0
Research Papers

A Dynamics-Based Hazard Analysis of Inverted-Pendulum Human Transporters Using Data-Mined Information

[+] Author and Article Information
William Singhose

The George W. Woodruff School of Mechanical Engineering, Georgia Institute of Technology,
Atlanta, GA 30332-0405
e-mail: Singhose@gatech.edu

Christopher Adams, Dooroo Kim

The George W. Woodruff School of Mechanical Engineering, Georgia Institute of Technology,
Atlanta, GA 30332-0405

Manuscript received January 29, 2015; final manuscript received January 1, 2016; published online July 1, 2016. Assoc. Editor: Chimba Mkandawire.

ASME J. Risk Uncertainty Part B 2(3), 031007 (Jul 01, 2016) (12 pages) Paper No: RISK-15-1008; doi: 10.1115/1.4032459 History: Received January 29, 2015; Accepted January 06, 2016

When a product is a complex dynamic system that interacts directly with a human, engineers must consider a wide range of possible motions and forces that the device could exert on the human. Such an analysis goes beyond a simple thought exercise and requires detailed knowledge about the system dynamics and the operating environment. This paper presents such an analysis of inverted-pendulum human transporters. The list of hazards is constructed by using knowledge of the dynamics and mechanical design obtained through simulation and experimentation. However, the dynamics are so complex that the list is augmented with hazards that are revealed by studying accident videos posted on the Internet. The severity of the hazards is estimated using an energy-based measurement of the hazard onset conditions as well as compounding factors from the mechanical design. In addition, experimental and simulation results of sample hazard conditions illustrate their danger and severity. The analysis reveals that inverted-pendulum human transporters have several hazards with unacceptable risk.

Copyright © 2016 by ASME
Your Session has timed out. Please sign back in to continue.

References

Figures

Grahic Jump Location
Fig. 1

Two-wheeled inverted-pendulum human transporters: (a) Segway i167, (b) Segway i2, and (c) Ninebot personal transporter

Grahic Jump Location
Fig. 2

Schematic diagram of an inverted-pendulum human transporter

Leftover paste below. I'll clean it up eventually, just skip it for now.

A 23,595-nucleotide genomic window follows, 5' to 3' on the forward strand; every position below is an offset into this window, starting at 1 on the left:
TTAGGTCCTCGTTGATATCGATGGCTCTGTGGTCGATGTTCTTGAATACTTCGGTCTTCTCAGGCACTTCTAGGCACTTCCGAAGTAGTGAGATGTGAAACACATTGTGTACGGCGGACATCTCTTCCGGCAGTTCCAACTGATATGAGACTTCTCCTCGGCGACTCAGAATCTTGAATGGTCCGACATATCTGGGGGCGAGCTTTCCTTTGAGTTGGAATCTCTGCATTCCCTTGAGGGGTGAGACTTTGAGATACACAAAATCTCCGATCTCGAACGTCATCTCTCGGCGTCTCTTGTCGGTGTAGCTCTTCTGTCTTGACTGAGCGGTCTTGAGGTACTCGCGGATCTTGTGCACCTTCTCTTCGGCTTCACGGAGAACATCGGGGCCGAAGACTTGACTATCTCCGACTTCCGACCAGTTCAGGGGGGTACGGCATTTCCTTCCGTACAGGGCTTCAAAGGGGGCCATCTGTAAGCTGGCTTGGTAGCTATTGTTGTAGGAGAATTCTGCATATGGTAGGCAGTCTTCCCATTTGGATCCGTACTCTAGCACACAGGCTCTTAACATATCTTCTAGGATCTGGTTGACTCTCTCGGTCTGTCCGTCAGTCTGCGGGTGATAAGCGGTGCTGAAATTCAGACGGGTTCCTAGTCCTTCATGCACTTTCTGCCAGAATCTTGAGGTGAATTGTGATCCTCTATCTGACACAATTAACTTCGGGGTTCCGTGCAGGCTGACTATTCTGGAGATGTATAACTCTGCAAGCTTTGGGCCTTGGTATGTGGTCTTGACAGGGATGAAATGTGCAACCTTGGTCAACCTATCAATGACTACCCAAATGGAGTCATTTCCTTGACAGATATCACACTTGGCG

Grahic Jump Location
Fig. 3

Hazard analysis flowchart

Grahic Jump Location
Fig. 4

Segway roll instability

Grahic Jump Location
Fig. 5

Segway forward speed, yaw rate, and base roll angle during a roll-unstable turn [24]. (a) Forward speed, (b) yaw rate, and (c) base roll angle

Grahic Jump Location
Fig. 6

Segway speed and orientation during a single-wheel obstacle collision [24]. (a) Segway speeds and (b) Segway orientation angles

Grahic Jump Location
Fig. 7

Segway i167 twist-steering grip

Grahic Jump Location
Fig. 8

Segway angular response due to unexpected steering-grip twist when leaning forward [24]

Grahic Jump Location
Fig. 9

Segway yaw rate response with right wheel slip on a medium-friction surface [24]

Grahic Jump Location
Fig. 10

Segway right wheel blocking rider’s foot

Grahic Jump Location
Fig. 11

Rider’s feet trapped by wheel

Grahic Jump Location
Fig. 12

Segway moving without a rider in balance mode

Grahic Jump Location
Fig. 13

Segway handlebar blocking rider’s arm

Grahic Jump Location
Fig. 14

Rider in a seated position on the Segway base

Grahic Jump Location
Fig. 15

One wheel of a transporter colliding with an obstacle. (a) Transporter traveling toward an obstacle. (b) Transporter turns toward obstacle, while the rider’s momentum carries him forward.

Grahic Jump Location
Fig. 16

Total energy of rider versus speed

Grahic Jump Location
Fig. 17

Total energy of rider versus additional fall height when traveling at 5.59 m/s (12.5 mph)

Grahic Jump Location
Fig. 18

Total energy of rider as a function of speed and additional fall height

Tables

Errata

Discussions

Some tools below are only available to our subscribers or users with an online account.

Related Content

Customize your page view by dragging and repositioning the boxes below.

Related Journal Articles
Articles from Part A: Civil Engineering
Related eBook Content
Topic Collections

Sorry! You do not have access to this content. For assistance or to subscribe, please contact us:

  • TELEPHONE: 1-800-843-2763 (Toll-free in the USA)
  • EMAIL: asmedigitalcollection@asme.org
Sign In